Making sense of science

Newsletter June 2016

CNRS Logo
View in your browser
Follow us Twitter Facebook Instagram Dailymotion
This month in science (June 2016)
society video
Cave Structures Shed New Light on Neanderthals
Date de parution:  05.25.2016
Archaeology The recent discovery of broken stalagmites arranged in circles in the Bruniquel Cave (southwestern France) indicate that humans started occupying caves much earlier (more than 100 millennia) than previously thought. These man-made structures also rank among the very first in human history and traces of fire show that Neanderthals knew how to use it to navigate dark and enclosed spaces, well before Homo sapiens.
Watch the video
life article
Genetic Scissors for Tailored Neuroscience Solutions
05.11.2016
Neuroscience By making it possible to "surgically" act on DNA, the CRISPR-Cas9 system is not only revolutionizing genome editing techniques, it is paving the way for new and exciting ways to study the brain.
Read the article
life article
Rethinking the Origin of Dogs
06.02.2016
Biology Unlike what most geneticists previously thought, the ancestor of modern-day dogs may not be a hundred percent Asian. Man’s best friend could in fact be a cross between two genetic “relatives,” one that was domesticated in East Asia and the other in Western Europe.
Read the article
Also this month
society article
digital
Bringing Mandela’s Voice Back to Life
05.19.2016
Engineering More than 50 years after Nelson Mandela’s trial, the 230 hours of hearings have been digitized and returned to South Africa—a challenge made possible by a device called the “Archeophone.”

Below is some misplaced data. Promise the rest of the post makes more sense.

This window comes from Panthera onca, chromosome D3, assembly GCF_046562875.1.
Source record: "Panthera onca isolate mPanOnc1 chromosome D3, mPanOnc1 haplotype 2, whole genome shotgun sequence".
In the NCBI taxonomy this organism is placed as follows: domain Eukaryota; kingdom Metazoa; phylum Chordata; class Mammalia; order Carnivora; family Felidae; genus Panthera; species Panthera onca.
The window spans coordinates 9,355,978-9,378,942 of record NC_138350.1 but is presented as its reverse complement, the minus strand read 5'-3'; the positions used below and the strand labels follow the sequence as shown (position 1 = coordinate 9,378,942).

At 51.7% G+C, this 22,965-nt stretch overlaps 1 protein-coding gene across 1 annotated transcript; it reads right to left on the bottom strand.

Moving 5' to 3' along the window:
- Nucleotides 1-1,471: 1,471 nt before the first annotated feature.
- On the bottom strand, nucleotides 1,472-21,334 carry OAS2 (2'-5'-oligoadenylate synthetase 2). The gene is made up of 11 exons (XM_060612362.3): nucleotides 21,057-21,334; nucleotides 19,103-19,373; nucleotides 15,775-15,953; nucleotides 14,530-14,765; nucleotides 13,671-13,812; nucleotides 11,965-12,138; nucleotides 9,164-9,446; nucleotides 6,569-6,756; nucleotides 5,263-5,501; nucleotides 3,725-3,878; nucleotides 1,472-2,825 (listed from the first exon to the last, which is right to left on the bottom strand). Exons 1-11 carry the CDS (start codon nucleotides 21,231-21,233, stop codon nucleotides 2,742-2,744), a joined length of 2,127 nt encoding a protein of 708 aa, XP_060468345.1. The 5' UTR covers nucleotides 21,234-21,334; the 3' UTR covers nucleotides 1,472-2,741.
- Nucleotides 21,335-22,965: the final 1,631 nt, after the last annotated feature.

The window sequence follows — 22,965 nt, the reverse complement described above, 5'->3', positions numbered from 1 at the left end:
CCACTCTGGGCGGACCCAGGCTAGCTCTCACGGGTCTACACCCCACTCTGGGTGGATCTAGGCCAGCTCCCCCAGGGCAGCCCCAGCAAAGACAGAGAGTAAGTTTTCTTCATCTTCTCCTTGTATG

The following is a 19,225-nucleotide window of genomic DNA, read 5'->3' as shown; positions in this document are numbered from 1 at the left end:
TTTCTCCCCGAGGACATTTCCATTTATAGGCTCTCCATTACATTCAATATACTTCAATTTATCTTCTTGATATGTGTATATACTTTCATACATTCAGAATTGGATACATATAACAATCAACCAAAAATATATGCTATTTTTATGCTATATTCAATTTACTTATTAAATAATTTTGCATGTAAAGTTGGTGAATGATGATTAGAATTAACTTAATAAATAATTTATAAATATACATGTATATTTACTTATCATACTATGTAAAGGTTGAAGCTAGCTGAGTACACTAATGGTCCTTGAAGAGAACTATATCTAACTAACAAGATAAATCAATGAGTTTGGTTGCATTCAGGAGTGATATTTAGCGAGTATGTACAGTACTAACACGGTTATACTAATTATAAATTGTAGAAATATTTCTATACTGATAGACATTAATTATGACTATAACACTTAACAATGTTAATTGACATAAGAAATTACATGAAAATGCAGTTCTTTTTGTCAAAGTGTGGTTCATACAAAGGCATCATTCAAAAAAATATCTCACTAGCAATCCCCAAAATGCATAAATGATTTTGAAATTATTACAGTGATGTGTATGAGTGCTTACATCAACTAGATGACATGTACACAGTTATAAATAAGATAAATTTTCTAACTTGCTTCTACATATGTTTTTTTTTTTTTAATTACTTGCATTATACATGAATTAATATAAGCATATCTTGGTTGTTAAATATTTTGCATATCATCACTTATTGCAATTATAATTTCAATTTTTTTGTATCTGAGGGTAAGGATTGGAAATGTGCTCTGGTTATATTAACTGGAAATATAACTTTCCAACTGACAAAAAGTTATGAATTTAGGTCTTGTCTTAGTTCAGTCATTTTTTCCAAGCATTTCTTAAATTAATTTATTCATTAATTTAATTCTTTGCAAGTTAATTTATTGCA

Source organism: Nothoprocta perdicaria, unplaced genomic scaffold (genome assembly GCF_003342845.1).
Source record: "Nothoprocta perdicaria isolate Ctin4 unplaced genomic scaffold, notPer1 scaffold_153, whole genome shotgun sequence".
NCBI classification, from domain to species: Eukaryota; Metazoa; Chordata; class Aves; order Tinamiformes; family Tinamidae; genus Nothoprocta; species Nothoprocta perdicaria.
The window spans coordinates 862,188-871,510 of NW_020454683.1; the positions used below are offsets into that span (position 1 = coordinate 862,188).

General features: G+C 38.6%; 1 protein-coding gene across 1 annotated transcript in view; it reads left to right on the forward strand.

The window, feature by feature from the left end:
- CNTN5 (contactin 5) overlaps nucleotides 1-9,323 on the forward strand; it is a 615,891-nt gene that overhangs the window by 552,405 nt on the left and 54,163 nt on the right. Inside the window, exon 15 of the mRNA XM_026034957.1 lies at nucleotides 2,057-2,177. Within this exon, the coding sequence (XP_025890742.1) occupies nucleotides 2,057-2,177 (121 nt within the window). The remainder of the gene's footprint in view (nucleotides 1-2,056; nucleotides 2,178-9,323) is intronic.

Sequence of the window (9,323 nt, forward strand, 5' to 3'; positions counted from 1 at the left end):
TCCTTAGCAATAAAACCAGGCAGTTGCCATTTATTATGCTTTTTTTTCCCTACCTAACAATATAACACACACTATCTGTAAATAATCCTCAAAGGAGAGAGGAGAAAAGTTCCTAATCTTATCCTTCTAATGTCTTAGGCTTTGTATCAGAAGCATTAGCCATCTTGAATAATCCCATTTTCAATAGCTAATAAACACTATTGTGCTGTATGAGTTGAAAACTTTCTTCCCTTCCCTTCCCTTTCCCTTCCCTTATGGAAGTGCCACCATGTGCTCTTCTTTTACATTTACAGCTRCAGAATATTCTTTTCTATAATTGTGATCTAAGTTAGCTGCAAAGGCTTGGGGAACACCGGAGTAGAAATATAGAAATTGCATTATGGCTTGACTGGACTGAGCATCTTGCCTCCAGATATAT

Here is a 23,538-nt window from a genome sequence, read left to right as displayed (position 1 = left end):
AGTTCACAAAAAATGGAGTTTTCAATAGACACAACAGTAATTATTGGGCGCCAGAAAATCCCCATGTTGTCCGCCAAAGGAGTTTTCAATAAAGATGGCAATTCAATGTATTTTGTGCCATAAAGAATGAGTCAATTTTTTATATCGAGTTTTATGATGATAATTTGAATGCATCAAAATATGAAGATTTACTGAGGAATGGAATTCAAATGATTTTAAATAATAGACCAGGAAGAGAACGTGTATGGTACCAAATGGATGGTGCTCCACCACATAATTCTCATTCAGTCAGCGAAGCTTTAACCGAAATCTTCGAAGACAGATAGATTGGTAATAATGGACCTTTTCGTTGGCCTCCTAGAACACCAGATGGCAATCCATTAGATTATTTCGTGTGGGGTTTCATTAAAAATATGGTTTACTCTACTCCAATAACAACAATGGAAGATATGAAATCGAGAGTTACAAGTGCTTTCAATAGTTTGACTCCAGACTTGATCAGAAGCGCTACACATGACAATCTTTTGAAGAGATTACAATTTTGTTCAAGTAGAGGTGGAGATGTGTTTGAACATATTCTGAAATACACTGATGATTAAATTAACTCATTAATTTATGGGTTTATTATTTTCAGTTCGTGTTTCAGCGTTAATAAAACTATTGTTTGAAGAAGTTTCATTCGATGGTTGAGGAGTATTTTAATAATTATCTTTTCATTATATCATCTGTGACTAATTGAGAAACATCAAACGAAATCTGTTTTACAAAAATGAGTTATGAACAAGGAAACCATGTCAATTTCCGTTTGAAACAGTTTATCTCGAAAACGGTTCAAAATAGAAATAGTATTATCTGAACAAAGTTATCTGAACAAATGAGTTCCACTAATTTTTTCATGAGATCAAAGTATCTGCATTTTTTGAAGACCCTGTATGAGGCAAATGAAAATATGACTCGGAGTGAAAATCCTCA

Read the article
life article
digital
The Robot Will See you Now
05.24.2016
Medicine Winner of the startup contest at the 2016 Innorobo international forum in Paris, Axilum Robotics’ TMS-Robot is a huge step forward in magnetic brain-stimulation procedures, pointing to the promising introduction of robotics in the medical field.
Read the article
life article
digital
Emerging Technologies to Fight Alzheimer’s
05.30.2016
Medicine Scientists are stretching the limits of new technology to develop innovative techniques to improve diagnosis of Alzheimer’s disease, as well as provide care for the increasing number of sufferers.
Read the article
society article
Ancient Naples: the Writing on the Wall
05.16.2016
Archaeology Whether it be temples, statues or artifacts, archaeological remains are irreplaceable testimonies of the past. Yet to those who know how to listen, other, rather unexpected witnesses such as... pollution have a story to tell.
Read the article
society article
Raoul Wallenberg, a Forgotten Hero
05.31.2016
History Seventy-one years after he disappeared in Budapest, the Swedish diplomat Raoul Wallenberg, who saved tens of thousands of Jews from deportation by giving them Swedish papers, has been officially declared dead by the government of his country.
Read the article
life article
earth
Exploring Coral's Hidden Biodiversity
05.26.2016
Marine biology The research vessel Tara sets off to the Pacific on a two-year mission to study coral reefs and assess the unprecedented threats from climate change on this fragile ecosystem, home to 30% of our oceans' biodiversity.
Read the article
earth diaporama
In the Heart of the "Furnace"
05.23.2016
Volcanology The Volcanological Observatory of Piton de la Fournaise (OVPF) on Reunion island helps researchers elucidate the mechanisms of one of the world's most active volcanoes.
Access the slideshow
society diaporama
A Mango Harvest with the Baka Pygmies
05.11.2016
Anthropology Deep in the African equatorial forest, the Baka pygmies of Cameroon live in symbiosis with their environment. The anthropologist Laurent Maget joined them during mango harvest season. Depending on the seasons and needs, Pygmies practice hunting, fishing, and gathering.
Access the slideshow
cnrs
cnrsnews.fr
© 2017, CNRS
Terms of use